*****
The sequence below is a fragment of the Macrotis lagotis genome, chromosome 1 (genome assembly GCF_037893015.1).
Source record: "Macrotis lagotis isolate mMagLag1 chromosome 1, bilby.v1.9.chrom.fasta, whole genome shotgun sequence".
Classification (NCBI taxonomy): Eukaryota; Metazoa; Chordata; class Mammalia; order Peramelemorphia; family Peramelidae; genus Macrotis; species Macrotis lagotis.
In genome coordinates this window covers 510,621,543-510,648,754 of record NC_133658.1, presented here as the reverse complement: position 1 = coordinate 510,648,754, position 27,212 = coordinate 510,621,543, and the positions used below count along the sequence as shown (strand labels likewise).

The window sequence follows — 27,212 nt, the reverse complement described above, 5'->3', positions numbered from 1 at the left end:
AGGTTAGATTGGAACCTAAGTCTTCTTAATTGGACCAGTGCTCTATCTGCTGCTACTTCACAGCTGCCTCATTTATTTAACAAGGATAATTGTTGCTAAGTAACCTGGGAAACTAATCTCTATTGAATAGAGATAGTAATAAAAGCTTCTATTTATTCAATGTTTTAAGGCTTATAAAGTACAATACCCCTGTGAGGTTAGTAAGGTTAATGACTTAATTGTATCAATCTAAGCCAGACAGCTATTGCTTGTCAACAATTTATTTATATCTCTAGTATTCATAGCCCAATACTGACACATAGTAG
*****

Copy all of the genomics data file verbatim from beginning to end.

The sequence below is a fragment of the Macrotis lagotis genome, chromosome 1 (genome assembly GCF_037893015.1).
Source record: "Macrotis lagotis isolate mMagLag1 chromosome 1, bilby.v1.9.chrom.fasta, whole genome shotgun sequence".
Classification (NCBI taxonomy): Eukaryota; Metazoa; Chordata; class Mammalia; order Peramelemorphia; family Peramelidae; genus Macrotis; species Macrotis lagotis.
In genome coordinates this window covers 510,621,543-510,648,754 of record NC_133658.1, presented here as the reverse complement: position 1 = coordinate 510,648,754, position 27,212 = coordinate 510,621,543, and the positions used below count along the sequence as shown (strand labels likewise).

The window sequence follows — 27,212 nt, the reverse complement described above, 5'->3', positions numbered from 1 at the left end:
AGGTTAGATTGGAACCTAAGTCTTCTTAATTGGACCAGTGCTCTATCTGCTGCTACTTCACAGCTGCCTCATTTATTTAACAAGGATAATTGTTGCTAAGTAACCTGGGAAACTAATCTCTATTGAATAGAGATAGTAATAAAAGCTTCTATTTATTCAATGTTTTAAGGCTTATAAAGTACAATACCCCTGTGAGGTTAGTAAGGTTAATGACTTAATTGTATCAATCTAAGCCAGACAGCTATTGCTTGTCAACAATTTATTTATATCTCTAGTATTCATAGCCCAATACTGACACATAGTAG